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Natasha and Other Stories

by David Bezmozgis

Last May, David Bezmozgis published his first stories in Harper’s and The New Yorkeripso facto, he is now the next big thing in Canadian fiction. A third Bezmozgis story was published in Zoetrope – a literary magazine published by the Coppola family, who gave us the recent Oscar-winner, Lost in Translation, directed by Sofia Coppola. Lost in Translation was an interesting small film by a gifted young artist – and a textbook example of how hype can transform a promising but still-immature talent into the Next Big Thing. Which brings us back to Bezmozgis, about the same age as Coppola and himself a budding filmmaker, though currently working in the less trendy medium of short fiction.

Bezmozgis’s slim first collection of stories features the three mentioned above, plus four others. Together, these seven loosely linked tales trace the coming of age of Mark Berman, a young Latvian-born Canadian growing up in Toronto.

Conventional in its chronology, the collection opens with “Tapka,” which describes how a six-year-old Mark – distracted as he learns to swear in English – fails to save a pet dog from an oncoming car (I will leave the reader to mull over the symbolism here). By the collection’s mid-point, Mark is a callow 16-year-old in love with his 14-year-old cousin, Natasha, who introduces him to sex, and to the frightening reality some children face in the new Russia. By the last couple of stories, Mark is a young adult, doing what he can to help as his grandparents and their generation face old age and death.

It’s not hard to see what editors like about Bezmozgis’s writing. He is a skillful storyteller, packing his brief tales with plot twists, quick revelations, amusing characters, all rendered in near-flawless prose. (Perhaps his work in film, with its emphasis on narrative clarity, helped him develop the clarity in his writing.)

Also important: the author is willing to mine his immigrant background for the cultural details – in this case, the Russian nicknames, the traditional apple cake recipes, the ancient religious rituals – that publishers find so alluring these days. This he does with great sensitivity, capturing both the excitement and the uncertainty inherent in the immigrant experience.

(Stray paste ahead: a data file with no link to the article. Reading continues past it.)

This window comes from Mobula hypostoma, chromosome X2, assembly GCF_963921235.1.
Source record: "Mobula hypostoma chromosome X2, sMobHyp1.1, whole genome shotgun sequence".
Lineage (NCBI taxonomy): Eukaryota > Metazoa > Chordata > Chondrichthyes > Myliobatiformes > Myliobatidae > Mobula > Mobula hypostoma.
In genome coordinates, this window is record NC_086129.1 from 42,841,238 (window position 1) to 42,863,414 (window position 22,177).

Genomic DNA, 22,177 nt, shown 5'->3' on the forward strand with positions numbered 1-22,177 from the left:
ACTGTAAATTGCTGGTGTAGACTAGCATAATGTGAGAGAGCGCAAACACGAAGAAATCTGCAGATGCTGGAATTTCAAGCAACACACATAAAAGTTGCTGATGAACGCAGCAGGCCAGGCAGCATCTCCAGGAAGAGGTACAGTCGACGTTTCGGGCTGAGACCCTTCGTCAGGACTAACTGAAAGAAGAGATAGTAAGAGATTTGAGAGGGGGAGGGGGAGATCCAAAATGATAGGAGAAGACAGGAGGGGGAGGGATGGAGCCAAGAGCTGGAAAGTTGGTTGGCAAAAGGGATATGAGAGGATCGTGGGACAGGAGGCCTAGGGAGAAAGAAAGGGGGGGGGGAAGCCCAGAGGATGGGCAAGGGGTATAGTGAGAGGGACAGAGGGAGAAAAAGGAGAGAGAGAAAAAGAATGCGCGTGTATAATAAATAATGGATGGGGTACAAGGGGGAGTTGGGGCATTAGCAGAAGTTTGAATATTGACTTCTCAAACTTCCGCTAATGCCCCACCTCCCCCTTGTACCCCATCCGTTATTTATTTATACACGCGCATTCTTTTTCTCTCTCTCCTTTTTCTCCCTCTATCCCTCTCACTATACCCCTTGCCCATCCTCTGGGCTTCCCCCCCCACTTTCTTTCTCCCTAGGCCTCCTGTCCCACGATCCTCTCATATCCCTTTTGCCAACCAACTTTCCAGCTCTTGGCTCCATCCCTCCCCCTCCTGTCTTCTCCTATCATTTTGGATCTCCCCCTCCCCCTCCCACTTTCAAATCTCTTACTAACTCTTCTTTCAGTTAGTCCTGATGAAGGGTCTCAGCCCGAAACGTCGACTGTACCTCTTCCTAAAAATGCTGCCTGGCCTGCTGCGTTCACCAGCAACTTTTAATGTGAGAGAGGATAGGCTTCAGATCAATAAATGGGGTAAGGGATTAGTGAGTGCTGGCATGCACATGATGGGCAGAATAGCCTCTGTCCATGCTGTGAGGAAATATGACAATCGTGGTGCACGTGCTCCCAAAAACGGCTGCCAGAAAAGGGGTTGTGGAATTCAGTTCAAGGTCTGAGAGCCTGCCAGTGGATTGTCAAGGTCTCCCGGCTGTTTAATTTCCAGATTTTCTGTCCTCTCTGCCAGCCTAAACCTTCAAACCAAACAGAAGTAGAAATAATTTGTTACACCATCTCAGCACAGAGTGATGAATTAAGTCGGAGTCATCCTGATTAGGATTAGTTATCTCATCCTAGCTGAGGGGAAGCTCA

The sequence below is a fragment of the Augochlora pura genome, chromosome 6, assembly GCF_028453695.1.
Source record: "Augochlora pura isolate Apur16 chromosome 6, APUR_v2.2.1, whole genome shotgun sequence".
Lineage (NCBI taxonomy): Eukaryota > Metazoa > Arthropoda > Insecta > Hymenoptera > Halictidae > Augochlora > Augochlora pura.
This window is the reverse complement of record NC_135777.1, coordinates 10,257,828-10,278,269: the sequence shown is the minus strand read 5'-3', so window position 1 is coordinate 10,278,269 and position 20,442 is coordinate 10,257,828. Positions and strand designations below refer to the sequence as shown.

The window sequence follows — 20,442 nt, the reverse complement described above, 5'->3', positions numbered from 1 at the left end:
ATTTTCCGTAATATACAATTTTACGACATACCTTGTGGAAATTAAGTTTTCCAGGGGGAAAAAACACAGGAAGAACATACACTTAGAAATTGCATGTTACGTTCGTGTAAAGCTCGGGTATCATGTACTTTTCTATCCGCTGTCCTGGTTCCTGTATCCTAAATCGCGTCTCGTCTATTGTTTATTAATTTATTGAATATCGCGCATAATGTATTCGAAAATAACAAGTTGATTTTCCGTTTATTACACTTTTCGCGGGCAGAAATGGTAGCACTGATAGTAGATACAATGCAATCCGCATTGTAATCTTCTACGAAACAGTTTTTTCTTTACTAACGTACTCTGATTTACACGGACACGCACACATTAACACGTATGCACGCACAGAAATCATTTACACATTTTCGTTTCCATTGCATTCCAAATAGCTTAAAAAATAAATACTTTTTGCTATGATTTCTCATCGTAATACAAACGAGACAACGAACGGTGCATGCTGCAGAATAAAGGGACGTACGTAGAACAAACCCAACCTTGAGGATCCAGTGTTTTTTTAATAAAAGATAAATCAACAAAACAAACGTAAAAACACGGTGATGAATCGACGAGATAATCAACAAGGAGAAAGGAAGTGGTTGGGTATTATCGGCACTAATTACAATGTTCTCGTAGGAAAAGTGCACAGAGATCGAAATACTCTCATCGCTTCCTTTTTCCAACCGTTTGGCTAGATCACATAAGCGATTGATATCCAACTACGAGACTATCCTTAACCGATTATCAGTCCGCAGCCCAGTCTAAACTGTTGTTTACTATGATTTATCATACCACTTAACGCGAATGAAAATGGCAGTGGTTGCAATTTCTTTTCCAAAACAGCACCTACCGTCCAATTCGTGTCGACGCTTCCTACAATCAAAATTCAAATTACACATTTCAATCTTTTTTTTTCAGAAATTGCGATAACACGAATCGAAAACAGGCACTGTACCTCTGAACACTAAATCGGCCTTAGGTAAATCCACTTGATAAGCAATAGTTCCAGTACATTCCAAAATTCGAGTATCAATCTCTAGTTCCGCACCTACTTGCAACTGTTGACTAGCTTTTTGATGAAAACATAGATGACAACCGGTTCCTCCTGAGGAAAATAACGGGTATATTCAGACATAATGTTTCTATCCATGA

Bezmozgis’s voice is characterized by a gently ironic wit that underscores the pathos of his characters and situations, inviting sympathy and identification, never derision. In “Natasha,” to cite an extreme case, Bezmozgis infuses a genuinely tragic tale with just the right amount of levity. He uses sensitive humour to convey sadness where a self-serious, moralizing tone could easily have turned exploitive. There is no denying that the collection has several moments of intuitive brilliance, particularly at the stories’ traditional epiphany-style endings. Through the music of language and the language of symbol, Bezmozgis drives home the mystery and complexity of the most mundane-seeming events.

Which isn’t to say that this book entirely lives up to the buzz it has generated. A colleague of mine who’d read some of the stories remarked that he kept expecting them to conclude with a list of exam questions, as in a student anthology, about their various themes and strategies. I know what he means: there is a sense here that Bezmozgis has studied and mastered the old-fashioned literary short story, in the way that one masters a language, or a sport. The above-mentioned epiphanies are sometimes brilliant, but epiphany itself is a rather careworn device. Bezmozgis’s plots are conventionally realistic and plainly autobiographical.

Most problematically, the book’s overarching progression courts cliché: the young, sensitive artist gradually initiated into adulthood, coming to terms with his identity, with his relation to his cultural group, and with sorrow and death. This has all been done before, many times, if not always so elegantly.